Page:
This PDF is the current document as it appeared on Public Inspection on 11/20/2013 at 08:45 am.
By application dated July 8, 2013, the Communication Workers of America Union, Local 13550, requested administrative reconsideration of the negative determination regarding workers' eligibility to apply for Trade Adjustment Assistance (TAA) applicable to workers and former workers of AT&T Corporation, a subsidiary of AT&T Inc., Business Billing Customer Care, Pittsburgh, Pennsylvania (subject firm). The determination was issued on June 6, 2013. The Department's Notice of determination was published in the Federal Register on July 2, 2013 (78 FR 39776). Workers at the subject firm were engaged in activities related to the supply of billing inquiry and billing dispute resolution services.
The negative determination was based on the Department's findings, with respect to Section 222(a)(2)(A)(ii) of the Trade Act of 1974, as amended (the Act), of no increased imports, during the relevant period, of services like or directly competitive with those supplied by the subject workers.
With respect to Section 222(a)(2)(B) of the Act, the initial investigation revealed that the subject firm has not shifted the supply of services like or directly competitive with the billing inquiry and billing dispute resolution services supplied by the workers to a foreign country or acquired the supply of like or directly competitive services from a foreign country.
Rather, the initial investigation confirmed that the worker separations Start Printed Page 69879are attributable to a shift of the services supplied by Business Billing Customer Care to other locations within the United States.
With respect to Section 222(b)(2) of the Act, the initial investigation revealed that the subject firm is not a Supplier to, or act as a Downstream Producer to, a firm that employed a group of workers who received a certification of eligibility under Section 222(a) of the Act, 19 U.S.C. 2272(a).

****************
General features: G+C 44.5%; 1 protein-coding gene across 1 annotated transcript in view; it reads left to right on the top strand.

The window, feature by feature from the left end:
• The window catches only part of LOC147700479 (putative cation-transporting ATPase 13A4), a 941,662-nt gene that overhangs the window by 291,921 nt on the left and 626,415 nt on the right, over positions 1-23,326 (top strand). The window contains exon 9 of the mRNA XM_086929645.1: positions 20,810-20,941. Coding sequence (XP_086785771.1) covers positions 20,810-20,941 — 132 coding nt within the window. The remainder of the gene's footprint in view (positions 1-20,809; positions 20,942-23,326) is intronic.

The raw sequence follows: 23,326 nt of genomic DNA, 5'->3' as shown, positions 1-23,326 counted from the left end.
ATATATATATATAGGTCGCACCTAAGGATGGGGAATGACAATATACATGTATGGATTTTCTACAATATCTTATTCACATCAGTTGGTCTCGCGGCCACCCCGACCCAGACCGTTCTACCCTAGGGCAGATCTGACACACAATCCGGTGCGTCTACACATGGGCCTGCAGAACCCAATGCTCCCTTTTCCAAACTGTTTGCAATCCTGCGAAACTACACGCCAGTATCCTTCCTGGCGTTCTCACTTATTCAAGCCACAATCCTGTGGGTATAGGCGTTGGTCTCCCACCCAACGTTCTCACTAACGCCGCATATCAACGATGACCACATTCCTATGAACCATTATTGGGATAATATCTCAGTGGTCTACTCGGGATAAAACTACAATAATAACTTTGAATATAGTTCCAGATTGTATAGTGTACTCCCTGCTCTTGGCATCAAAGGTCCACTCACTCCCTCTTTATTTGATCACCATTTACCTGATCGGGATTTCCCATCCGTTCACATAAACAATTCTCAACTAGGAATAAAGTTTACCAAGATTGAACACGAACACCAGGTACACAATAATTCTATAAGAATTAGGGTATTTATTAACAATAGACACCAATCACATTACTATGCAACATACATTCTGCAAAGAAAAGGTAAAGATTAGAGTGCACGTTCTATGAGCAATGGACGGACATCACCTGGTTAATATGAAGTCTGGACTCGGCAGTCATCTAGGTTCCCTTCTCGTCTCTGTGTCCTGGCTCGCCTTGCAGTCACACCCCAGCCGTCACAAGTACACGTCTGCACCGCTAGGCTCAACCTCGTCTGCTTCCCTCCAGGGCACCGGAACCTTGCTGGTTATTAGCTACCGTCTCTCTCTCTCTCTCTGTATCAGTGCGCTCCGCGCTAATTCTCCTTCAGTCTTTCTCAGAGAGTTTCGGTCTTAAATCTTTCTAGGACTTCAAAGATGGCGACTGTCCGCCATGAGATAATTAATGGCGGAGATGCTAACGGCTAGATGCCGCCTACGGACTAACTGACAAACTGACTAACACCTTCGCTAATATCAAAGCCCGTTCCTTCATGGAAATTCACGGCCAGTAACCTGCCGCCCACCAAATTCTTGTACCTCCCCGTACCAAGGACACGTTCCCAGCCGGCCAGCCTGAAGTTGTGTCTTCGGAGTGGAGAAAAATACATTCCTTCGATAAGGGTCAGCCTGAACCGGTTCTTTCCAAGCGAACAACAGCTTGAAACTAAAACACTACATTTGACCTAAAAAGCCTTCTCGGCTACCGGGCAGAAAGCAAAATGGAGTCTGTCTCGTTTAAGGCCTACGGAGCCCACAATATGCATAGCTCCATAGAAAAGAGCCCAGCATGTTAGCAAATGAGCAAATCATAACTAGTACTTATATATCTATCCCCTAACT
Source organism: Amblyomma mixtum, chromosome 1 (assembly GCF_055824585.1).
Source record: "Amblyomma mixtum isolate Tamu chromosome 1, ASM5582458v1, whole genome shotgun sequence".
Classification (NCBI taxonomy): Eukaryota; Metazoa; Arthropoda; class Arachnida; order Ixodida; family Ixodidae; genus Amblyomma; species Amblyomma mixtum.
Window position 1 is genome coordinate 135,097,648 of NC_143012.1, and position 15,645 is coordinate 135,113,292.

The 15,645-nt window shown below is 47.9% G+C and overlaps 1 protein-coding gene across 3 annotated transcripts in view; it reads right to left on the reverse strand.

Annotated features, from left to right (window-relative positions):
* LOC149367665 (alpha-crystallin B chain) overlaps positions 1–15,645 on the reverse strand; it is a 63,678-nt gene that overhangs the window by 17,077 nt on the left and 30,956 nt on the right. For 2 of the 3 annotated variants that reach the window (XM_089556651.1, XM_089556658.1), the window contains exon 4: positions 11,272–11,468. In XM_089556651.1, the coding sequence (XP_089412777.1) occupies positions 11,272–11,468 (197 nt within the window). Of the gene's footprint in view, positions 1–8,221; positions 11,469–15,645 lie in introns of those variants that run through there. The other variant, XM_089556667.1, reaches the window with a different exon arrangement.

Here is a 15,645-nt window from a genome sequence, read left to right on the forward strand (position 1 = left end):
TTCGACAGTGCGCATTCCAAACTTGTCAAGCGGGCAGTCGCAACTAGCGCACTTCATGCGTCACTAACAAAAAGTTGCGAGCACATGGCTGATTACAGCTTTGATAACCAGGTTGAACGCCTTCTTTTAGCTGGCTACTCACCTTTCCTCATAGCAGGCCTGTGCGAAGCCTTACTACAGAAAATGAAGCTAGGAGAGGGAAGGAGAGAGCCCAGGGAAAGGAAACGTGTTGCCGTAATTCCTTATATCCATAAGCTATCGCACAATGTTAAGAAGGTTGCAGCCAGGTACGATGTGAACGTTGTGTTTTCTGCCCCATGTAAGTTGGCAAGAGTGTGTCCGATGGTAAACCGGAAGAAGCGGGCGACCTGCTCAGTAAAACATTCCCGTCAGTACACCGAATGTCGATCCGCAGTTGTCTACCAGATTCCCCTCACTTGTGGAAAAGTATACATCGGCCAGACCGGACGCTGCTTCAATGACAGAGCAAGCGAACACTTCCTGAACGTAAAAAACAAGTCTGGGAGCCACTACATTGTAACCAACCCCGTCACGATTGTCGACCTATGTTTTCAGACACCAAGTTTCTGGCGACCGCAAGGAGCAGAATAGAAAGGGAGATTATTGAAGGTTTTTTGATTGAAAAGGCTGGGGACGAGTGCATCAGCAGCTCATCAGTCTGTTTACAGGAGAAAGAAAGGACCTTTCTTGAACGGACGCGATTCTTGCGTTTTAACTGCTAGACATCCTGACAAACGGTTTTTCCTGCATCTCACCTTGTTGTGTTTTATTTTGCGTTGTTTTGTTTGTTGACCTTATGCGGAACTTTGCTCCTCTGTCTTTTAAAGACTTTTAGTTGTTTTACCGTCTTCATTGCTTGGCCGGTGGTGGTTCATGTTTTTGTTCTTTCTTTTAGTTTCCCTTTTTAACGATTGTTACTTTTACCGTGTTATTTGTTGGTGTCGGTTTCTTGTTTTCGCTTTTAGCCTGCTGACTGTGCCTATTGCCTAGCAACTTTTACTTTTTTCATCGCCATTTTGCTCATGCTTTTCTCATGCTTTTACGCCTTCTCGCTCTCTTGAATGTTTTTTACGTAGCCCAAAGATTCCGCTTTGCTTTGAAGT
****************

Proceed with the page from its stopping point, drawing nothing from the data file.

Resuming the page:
Finally, the initial investigation revealed that the group eligibility requirements under Section 222(e) of the Act have not been satisfied because the workers' firm has not been publicly identified by name by the International Trade Commission as a member of a domestic industry in an investigation resulting in an affirmative finding of serious injury, market disruption, or material injury, or threat thereof.
The request for reconsideration alleges that the subject firm has shifted billing services, ordering services, and/or customer support services to Slovakia, Mexico, India, and/or the Philippines. The petitioner also supplied additional information in regard to employment figures at the aforementioned locations.
The Department has carefully reviewed the request for reconsideration and the existing record, and will conduct further investigation to determine if the workers meet the eligibility requirements of the Trade Act of 1974, as amended.
After careful review of the application, I conclude that the claim is of sufficient weight to justify reconsideration of the U.S. Department of Labor's prior decision. The application is, therefore, granted.Start Signature
Signed at Washington, DC, this 23rd day of October, 2013.
Del Min Amy Chen,
Certifying Officer, Office of Trade Adjustment Assistance.
[FR Doc. 2013-27934 Filed 11-20-13; 8:45 am]
BILLING CODE 4510-FN-P